Satisfying in Every Way
“I’d always been known as so-and-so’s mother or so-and-so’s wife, so when I went to law school, the most rewarding thing was actually having my own identity,” says Miriam Allred (JD ’15), describing her journey through higher education. Law school is never easy, but it is especially difficult as a mother of four. “I had to realize that even though I wanted to succeed in school, and even though it was hard, I still had to be home. I still had to be around my family.”
Although law school took some getting used to, Allred was no stranger to earning a degree as a mother, having earned a Bachelor's degree in economics at Chapman University only a few years before. “My undergrad was actually very easy,” Allred explains. “I went to school when my girls were in school.” Being able to end the school day around the same time as her children made balancing school and home life easier. Having a family also didn’t stop Allred from pursuing her interests. At the tail end of school, Allred served as an intern at the United States Supreme Court. Being a part of legal processes and interacting with law clerks and justices inspired Allred to pursue a degree in law.
From the beginning, going to BYU was markedly different for Allred than going to Chapman for her undergrad. First, it required relocating the entire family—Allred, her husband, four daughters, and two cats—from California to Utah. “To say it was hectic would be a polite way to put it,” Allred says. The new culture and education system took some getting used to. Even the weather was an adjustment; it wasn’t easy leaving a balmy, 78-degree California for the dry, 100-degree summer heat of Utah. And all these changes happened before school even started. Yet BYU’s prestige, affordability, and values outweighed many outside concerns. Allred knew that graduate school would mean a big shift in their family dynamic, no matter where she attended. “That's why we chose BYU, because it was an easy place for us to be able to make that move.”
The first semester proved to be an adjustment period, and Allred tried to find a balance between the rigors of law school and the demands of raising a family. At the end of that first semester, her grades weren’t to the level she wanted. Aiming to do better, Allred made changes to her schedule the following semester. “I spent even more time at school and less time at home,” Allred says, “And I came out with the exact same grades.”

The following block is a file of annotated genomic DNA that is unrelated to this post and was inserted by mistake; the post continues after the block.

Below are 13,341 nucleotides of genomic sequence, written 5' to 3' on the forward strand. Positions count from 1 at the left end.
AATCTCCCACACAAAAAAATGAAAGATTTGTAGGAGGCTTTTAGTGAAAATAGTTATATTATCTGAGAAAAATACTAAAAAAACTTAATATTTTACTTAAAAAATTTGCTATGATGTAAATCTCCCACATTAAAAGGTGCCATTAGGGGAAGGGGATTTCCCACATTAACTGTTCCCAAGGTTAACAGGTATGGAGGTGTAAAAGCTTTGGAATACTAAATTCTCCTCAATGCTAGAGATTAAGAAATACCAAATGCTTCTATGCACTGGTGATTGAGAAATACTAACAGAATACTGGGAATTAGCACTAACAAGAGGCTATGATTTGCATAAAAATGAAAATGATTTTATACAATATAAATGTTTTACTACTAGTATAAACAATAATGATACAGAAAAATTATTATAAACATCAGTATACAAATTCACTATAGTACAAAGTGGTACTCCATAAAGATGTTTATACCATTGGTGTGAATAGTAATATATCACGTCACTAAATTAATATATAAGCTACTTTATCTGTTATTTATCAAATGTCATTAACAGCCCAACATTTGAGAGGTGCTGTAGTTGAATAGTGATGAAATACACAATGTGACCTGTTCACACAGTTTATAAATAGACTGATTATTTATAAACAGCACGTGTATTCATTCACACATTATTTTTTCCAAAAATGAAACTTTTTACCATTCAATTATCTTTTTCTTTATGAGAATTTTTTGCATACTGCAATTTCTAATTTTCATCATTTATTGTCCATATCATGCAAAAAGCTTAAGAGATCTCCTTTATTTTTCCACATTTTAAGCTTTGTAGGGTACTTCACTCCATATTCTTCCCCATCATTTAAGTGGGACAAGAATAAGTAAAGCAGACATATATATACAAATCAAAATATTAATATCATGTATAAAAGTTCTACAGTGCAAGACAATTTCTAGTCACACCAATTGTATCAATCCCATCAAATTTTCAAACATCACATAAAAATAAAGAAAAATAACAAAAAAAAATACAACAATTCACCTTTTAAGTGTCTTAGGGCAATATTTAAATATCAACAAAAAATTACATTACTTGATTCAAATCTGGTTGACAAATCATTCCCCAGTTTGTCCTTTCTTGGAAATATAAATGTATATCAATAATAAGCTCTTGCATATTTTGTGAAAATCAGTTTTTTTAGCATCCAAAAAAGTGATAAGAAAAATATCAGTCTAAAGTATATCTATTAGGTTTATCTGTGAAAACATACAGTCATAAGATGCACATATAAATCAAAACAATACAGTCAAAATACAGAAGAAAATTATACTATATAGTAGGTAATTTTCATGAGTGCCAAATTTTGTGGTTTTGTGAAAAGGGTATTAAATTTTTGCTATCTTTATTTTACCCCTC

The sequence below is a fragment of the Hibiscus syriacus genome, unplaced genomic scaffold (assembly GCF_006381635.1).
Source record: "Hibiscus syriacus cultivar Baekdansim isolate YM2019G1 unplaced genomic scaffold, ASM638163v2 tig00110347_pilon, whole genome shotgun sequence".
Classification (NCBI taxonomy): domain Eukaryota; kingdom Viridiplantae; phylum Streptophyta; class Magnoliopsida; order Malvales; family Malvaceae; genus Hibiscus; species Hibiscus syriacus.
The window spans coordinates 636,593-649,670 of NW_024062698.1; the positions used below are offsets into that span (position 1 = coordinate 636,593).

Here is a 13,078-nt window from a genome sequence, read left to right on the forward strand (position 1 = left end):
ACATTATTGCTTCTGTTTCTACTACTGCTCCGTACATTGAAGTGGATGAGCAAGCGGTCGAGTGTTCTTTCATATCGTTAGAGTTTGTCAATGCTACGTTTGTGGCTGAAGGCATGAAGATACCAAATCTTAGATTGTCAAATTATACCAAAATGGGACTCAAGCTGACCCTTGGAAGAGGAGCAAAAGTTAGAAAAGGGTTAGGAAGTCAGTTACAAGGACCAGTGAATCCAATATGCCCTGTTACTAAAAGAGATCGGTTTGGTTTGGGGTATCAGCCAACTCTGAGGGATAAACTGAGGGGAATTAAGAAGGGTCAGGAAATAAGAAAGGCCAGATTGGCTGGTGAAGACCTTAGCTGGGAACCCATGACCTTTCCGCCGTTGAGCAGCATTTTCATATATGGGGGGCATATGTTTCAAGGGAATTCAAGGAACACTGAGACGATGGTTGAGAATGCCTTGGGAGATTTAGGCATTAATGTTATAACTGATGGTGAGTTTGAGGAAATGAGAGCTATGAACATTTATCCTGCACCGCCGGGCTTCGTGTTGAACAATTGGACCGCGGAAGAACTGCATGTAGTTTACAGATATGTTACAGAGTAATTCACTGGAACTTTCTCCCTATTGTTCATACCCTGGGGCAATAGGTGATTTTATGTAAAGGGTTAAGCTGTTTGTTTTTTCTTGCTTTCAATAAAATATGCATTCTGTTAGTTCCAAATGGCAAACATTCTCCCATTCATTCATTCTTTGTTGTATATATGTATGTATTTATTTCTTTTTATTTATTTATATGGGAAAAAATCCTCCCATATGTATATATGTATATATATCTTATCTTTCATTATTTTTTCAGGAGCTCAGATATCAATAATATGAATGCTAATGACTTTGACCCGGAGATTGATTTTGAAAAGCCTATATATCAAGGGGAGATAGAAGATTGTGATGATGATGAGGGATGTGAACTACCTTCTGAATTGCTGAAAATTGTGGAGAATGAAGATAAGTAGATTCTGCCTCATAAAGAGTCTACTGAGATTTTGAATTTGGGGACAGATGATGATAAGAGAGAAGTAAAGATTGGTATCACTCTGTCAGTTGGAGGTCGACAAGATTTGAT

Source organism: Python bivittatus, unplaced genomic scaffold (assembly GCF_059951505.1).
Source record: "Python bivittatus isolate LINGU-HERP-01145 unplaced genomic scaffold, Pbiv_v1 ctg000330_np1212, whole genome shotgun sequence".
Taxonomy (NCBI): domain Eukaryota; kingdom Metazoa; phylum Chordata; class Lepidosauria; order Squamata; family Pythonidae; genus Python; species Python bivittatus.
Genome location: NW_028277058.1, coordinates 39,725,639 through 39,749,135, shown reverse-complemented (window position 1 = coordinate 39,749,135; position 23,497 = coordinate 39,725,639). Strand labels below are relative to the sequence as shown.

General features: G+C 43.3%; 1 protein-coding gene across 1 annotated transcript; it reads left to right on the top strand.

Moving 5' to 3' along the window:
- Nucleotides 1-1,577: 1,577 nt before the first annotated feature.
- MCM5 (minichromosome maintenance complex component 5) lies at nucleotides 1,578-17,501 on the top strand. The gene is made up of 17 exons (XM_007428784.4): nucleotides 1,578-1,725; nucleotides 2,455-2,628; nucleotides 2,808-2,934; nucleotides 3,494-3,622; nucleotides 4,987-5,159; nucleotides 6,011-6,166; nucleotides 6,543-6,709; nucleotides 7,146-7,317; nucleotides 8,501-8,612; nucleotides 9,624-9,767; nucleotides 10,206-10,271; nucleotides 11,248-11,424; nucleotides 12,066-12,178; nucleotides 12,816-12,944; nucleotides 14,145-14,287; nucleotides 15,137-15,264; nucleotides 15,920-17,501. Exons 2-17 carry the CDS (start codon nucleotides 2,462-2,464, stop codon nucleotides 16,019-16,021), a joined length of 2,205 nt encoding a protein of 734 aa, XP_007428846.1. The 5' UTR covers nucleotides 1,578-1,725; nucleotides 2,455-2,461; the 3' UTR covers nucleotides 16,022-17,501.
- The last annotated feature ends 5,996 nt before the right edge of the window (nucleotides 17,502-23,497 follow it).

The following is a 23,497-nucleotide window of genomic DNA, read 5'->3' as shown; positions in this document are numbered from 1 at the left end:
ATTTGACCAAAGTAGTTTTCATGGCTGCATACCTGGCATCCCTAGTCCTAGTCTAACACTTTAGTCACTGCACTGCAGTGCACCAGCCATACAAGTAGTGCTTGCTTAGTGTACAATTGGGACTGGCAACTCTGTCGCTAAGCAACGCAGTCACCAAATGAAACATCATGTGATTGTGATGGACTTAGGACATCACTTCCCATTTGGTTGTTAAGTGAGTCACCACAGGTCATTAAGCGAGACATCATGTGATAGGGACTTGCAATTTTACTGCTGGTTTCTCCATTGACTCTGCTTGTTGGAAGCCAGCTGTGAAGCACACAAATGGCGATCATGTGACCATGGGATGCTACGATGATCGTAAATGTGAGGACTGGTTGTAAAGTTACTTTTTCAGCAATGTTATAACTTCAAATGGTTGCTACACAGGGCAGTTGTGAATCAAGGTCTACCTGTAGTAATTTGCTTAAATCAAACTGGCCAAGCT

This forced Allred to reevaluate her priorities. “I realized perhaps it doesn’t really matter. The most important thing, in the end, [is that] I lead with my family,” she explains. For Allred, this meant being home for morning and evening prayers—no going to school early or leaving late—and being fully present when she was home. In the end, the entire Allred family had to work together in order to achieve balance. “It was new territory for all of us,” Allred says, “[I] had to be able to trust my husband, to be able to know that he could take care of things.”
Now, Allred works as the director of the Office of Equal Employment Opportunity at Salt Lake Community College, where she puts her legal training to use in cases of discrimination and sexual harassment. She works hard to thoroughly investigate cases, and takes pride in knowing she can help people get the resources they need. For Allred, law school and her subsequent jobs have helped her reclaim a sense of personal identity. Her advice to others considering trying something similar? “There is a way to balance it. There is. You may not be top of the class. You may not be the homeroom mother. But there’s a way to balance it. It can be done. And it’s satisfying in every way.”